Reuters to pay for ex-war correspondent David Fox's PTSD treatment
Friday 24 February 2017
Reuters has agreed to pay for post traumatic stress disorder (PTSD) treatment of David Fox (photo), a former war correspondent arrested in Bali for allegedly possessing hashish, he revealed in court.
Fox, former bureau chief in Jakarta, was detained last October and charged with possessing 9.83 grams of hashish.
"Once I am out of Kerobokan jail I will go into rehab," Fox, a 55-year-old British national from Zimbabwe, told Bali's Denpasar District Court.
He said his former employer had agreed to pay for his PTSD treatment.
"All my career I was a war correspondent," Fox said. "I worked mostly for Reuters for over 25 years. Everywhere from Chechnya, Iraq, Somalia, wherever there was a war.”
Fox was previously married to Elizabeth Pisani, a former Reuters correspondent who is now an epidemiologist known for her work on HIV/AIDS. She is the director of a public health consultancy based in London.
He said part of the reason for his divorce was his PTSD and his drug addiction.
"She knows that I have been given the biggest lesson," Fox said. "I am determined to stop my addiction. She's very supportive and will support me stop using,” Fox said.
Kerobokan prison doctor Agung Hartawan submitted a two-page medical report to the court that said Fox had first started using "ganja" (marijuana) 30 years ago due to the mental pressure from his occupation as a war correspondent.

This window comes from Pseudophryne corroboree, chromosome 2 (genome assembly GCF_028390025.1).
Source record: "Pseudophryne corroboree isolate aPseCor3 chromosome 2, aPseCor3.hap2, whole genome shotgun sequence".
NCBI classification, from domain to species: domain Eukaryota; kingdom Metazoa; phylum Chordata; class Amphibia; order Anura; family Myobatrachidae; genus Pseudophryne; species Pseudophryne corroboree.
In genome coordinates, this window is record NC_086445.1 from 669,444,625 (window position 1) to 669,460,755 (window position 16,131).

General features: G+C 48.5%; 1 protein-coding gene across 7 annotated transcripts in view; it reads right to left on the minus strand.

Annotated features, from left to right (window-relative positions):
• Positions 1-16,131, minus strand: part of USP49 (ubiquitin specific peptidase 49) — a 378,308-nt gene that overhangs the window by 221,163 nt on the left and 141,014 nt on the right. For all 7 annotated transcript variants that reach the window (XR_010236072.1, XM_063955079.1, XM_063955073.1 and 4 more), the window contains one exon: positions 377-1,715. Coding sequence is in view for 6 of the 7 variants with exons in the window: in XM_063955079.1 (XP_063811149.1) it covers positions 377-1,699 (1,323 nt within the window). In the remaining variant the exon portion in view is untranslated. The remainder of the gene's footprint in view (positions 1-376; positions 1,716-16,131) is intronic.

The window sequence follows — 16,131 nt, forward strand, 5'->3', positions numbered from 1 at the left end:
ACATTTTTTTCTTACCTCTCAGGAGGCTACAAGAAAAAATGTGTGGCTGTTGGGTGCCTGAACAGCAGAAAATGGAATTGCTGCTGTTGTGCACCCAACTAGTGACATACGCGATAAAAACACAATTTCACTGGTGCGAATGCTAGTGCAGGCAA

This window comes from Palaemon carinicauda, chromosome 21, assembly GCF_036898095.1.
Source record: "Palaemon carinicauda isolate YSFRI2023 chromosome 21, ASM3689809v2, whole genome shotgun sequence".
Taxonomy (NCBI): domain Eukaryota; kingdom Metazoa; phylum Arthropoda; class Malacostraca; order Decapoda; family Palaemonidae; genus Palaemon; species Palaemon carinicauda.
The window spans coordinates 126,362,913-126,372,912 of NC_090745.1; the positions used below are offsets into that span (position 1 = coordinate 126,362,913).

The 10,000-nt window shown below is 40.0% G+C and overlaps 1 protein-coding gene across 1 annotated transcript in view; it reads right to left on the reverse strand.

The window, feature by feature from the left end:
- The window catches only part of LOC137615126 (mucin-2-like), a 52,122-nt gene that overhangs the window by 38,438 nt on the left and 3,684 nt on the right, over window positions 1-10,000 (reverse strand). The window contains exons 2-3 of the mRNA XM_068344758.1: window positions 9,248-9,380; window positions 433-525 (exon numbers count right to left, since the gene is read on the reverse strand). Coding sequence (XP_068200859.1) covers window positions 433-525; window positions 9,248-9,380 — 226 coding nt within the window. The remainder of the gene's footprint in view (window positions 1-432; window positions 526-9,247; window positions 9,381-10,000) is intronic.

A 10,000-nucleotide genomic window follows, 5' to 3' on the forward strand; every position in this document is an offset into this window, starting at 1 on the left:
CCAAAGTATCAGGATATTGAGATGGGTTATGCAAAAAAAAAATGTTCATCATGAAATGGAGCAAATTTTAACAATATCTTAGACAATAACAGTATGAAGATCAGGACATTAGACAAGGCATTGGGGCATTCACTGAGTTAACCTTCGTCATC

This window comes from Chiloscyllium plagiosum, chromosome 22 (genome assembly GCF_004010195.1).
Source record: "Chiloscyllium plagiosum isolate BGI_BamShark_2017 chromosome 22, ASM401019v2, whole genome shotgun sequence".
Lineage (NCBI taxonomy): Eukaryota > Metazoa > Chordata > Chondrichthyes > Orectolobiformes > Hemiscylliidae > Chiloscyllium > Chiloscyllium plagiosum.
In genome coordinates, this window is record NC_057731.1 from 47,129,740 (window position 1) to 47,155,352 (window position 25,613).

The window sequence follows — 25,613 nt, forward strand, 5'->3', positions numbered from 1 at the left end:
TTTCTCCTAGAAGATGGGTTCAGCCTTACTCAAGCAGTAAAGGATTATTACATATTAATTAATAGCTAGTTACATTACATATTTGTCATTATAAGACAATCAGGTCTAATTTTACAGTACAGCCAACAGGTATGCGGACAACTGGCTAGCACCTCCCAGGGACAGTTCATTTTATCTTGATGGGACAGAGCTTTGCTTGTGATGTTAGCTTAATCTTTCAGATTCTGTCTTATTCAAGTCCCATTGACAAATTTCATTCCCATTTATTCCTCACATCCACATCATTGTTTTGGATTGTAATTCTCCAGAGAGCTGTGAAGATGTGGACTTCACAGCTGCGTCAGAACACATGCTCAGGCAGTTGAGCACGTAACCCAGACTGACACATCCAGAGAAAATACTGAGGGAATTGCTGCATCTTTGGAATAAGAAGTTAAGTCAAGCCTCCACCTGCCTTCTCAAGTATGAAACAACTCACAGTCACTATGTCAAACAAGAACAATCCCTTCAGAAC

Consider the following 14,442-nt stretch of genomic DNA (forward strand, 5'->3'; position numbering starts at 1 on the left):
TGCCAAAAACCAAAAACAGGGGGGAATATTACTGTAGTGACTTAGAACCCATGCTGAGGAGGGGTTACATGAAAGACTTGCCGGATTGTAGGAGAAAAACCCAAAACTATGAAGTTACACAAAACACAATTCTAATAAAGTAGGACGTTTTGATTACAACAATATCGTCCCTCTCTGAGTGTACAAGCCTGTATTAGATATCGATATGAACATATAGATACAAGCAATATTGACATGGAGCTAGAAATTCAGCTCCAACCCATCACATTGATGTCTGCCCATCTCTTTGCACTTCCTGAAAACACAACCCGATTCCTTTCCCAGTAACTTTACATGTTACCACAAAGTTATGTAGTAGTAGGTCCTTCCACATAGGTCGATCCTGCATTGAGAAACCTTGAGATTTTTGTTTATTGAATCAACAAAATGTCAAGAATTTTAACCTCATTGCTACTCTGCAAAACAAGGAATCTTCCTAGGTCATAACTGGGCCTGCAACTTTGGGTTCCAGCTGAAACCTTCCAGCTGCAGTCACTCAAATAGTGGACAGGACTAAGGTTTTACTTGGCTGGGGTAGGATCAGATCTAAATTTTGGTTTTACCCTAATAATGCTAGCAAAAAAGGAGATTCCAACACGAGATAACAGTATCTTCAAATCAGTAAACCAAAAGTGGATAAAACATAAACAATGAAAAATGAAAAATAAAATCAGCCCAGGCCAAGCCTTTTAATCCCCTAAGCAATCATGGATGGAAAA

"He witnessed dead bodies everywhere from bomb attacks, people wounded with light to severe injuries, including torture," Hartawan wrote.
"Because of it he went to a psychiatrist and was diagnosed with post-traumatic stress disorder. Doctors prescribed him medication and were aware he was using ganja because it actually has a good effect for post-traumatic stress disorder sufferers."
The doctor wrote that when Fox was in Afghanistan he felt more stress and needed to use more hashish. "It's cheaper and easier to get hashish there - there is no law for the use of hashish in Afghanistan," he wrote. "While consuming hashish the dark shadows of war can be set aside."
Hartawan wrote that ever since Fox’s arrest he had felt remorse for using hashish and promised to never do so again. He recommended psychotherapy and rehabilitation.
Police arrested Fox at a bar on 8 October last year after a sting operation following the arrest of Guiseppe Serafino, an Australian who was also allegedly found with hashish.
Hartawan testified that Fox had stopped using ganja behind bars and after four months his complexion was clearer although he still had a few medical complaints.
He said he must get counselling to stop him resorting to drugs on the outside to seek short-term relief.
"He needs long-term counselling so he can solve his problems," Hartawan told the court.
Fox said he still had trouble sleeping and would wake every two hours. "I realise I have to solve my post-traumatic stress disorder by not using drugs," he said.
In 2011 Elizabeth Pisani wrote in a blog on her website that she was proud to have spent 10 years living with Fox.
"His determination to give a voice to the men, women and children who are the pawns of conflicts not of their making definitely took a toll on our marriage," she wrote.
"I learned to recognise the lock-down mood that followed yet another assignment in Rwanda, Ethiopia, Iraq, Albania, Afghanistan."
Pisani wrote she never failed to be moved by the stories Fox filed for Reuters.
Fox's lawyer Haposan Sihombing said outside court that Pisani had visited Fox in jail. "When I asked that just now, David cried," he said. "Because one of the reasons he got divorced was his addiction. His ex-wife said she would support David to get help for his addiction. All those killings, when he was covering wars, he would remember the bodies."
Prosecutors will make their sentencing recommendation next week. ■